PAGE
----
How Miguel Cabrera Got Even Better After Winning 2012 Triple Crown

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How Miguel Cabrera Got Even Better After Winning 2012 Triple Crown
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Miguel Cabrera wasn't just great in 2012, he was outrageous.

On the path to a Triple Crown and American League MVP, the Detroit Tigers star emerged from Albert Pujols' shadow to become the most respected and feared hitter on the planet.

As the torch of best hitter in the world was passed from Barry Bonds to Pujols to Cabrera, it wouldn't have been surprising for 2012 to double as the best year the Tigers slugger ever posted.

Yet, in an achievement almost more amazing than simply winning a Triple Crown, Cabrera has been better in 2013 than he was in 2012. Despite trailing Chris Davis for the AL home run lead, with the hopes of back-to-back Triple Crowns slowly dissipating, the 30-year-old hitting machine has had a more productive season this time around.

With a higher totals almost across the board—OPS-plus (196 compared to 165), on-base percentage (.446 to .393), slugging percentage (.667 to .606) walks (81 to 66)it's clear that Miggy has got even better since his Triple Crown. He's also on pace this season to hit more home runs, drive in more runs and strike out less than in 2012.

How did he manage to accomplish this?

Before attempting to answer, it must be acknowledged that Cabrera is an all-time great hitter. No deep dive at numbers, video or analysis will find anything earth-shattering. Since arriving on the scene in 2003, Miguel Cabrera has hit a baseball as well as anyone in the history of the sport.

The easiest of Cabrera's stat-line upticks, on-base percentage, explains it all: Simply put, Cabrera is walking more.

In 132 games this season, Miggy has taken 81 walks. Last year, he took 66 walks in 161 games. His walk rate of 13.9 percent is over four percent more than his rate from last season.

As I detailed a few weeks ago, Cabrera is making it impossible for pitchers to throw around him, totally due to outrageous plate coverage. However, they are trying to do so often enough that his patience is resulting in an uptick in free passes.

For me, one of the most ridiculous parts of Cabrera's superior 2013 season has been his transformation from clutch hitter with runners on base to impossible to retire in those situations.

Why is Cabrera nearly at his 2012 RBI total of 139 in 29 less games? Last year, he hit .356 with runners in scoring position. This year? That figure is up to .418.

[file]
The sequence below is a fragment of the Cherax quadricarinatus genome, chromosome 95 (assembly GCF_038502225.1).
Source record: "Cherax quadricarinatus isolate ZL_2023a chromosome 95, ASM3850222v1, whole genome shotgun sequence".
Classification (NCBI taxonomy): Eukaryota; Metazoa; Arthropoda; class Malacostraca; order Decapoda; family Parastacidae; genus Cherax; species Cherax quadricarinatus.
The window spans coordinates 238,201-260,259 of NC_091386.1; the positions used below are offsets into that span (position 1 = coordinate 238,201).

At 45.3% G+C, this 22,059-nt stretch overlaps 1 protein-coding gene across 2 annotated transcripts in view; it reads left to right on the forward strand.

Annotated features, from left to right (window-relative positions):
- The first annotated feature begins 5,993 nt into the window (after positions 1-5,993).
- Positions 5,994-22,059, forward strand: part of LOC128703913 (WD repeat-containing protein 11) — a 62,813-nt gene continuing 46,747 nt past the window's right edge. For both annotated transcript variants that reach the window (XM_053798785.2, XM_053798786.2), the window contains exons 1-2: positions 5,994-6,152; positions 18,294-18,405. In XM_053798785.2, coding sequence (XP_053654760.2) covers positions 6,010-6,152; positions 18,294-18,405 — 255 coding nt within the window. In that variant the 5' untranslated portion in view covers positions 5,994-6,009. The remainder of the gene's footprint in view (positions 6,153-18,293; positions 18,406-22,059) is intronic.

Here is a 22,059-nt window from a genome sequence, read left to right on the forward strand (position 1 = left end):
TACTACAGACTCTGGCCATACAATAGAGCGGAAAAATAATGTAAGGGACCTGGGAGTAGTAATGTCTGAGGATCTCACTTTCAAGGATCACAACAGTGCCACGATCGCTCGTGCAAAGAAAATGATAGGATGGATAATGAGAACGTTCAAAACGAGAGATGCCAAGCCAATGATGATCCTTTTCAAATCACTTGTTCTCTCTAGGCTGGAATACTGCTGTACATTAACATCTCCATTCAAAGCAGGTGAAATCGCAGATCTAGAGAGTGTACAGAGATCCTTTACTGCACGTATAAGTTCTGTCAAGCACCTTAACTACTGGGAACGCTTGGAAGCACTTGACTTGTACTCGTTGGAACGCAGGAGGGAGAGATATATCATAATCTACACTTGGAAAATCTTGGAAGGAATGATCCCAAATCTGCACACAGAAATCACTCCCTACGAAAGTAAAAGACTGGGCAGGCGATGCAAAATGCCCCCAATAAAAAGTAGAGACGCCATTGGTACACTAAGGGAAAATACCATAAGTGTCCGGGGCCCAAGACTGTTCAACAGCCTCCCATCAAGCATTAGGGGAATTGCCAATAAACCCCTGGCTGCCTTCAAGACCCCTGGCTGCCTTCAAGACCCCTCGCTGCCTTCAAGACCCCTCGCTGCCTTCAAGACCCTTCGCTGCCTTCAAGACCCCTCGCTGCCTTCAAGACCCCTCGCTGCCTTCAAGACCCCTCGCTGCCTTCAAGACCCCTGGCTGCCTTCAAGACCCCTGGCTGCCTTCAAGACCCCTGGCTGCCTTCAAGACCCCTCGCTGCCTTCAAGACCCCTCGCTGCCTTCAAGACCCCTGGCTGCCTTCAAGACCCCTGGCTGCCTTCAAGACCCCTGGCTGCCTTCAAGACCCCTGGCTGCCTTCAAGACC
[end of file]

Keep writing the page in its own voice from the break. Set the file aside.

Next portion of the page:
RBIs can be a very simplistic and rudimentary way to look at hitters, especially those who bat in the middle of the order; but when it comes to Cabrera, his ability to improve on a .356 mark is worth noting.

One of the least talked about differences between Cabrera's 2012 and 2013 campaigns: ground-ball double plays.

Last year, one of the talking points in the Mike Trout vs. Miguel Cabrera MVP discussion revolved around outs made. By hitting into 28 ground-ball double plays, compared to just seven by Trout, the Triple Crown winner made two outs via one swing way too many times.

This year? That number is down to 16.

Of course, numbers, good or bad, can be fleeting. The purpose of this piece is to give a why and how for Cabrera's success.

Plate discipline, as described, can change walk totals and percentages.

From my perspective, the difference in double plays and knocking in runners with a .418 RISP clip stems from hitting blistering line drives at a higher rate.

According to Fangraphs' batted-ball data, Miggy was able to win his Triple Crown while posting a 21.7 line-drive rate and hitting 42.3 percent of balls into the ground. This season, those numbers are 24.5 and 38.3 percent, respectively.

In other words, Cabrera is striking the ball for line drives, away from the reach of infielders and into the outfield at a higher rate than last season.

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When you are as good as Miguel Cabrera, incremental improvements may be hard to notice on the surface; but when a player improves on a Triple Crown campaign, it's time to take notice. 

The scary part for opposing major league pitchers: Cabrera could become even better as the years go on. If his mastery of the strike zone, something that tends to come with age, improves even more in his 30s, baseball fans could be in for a few more all-time great campaigns before this star hits a decline.

 

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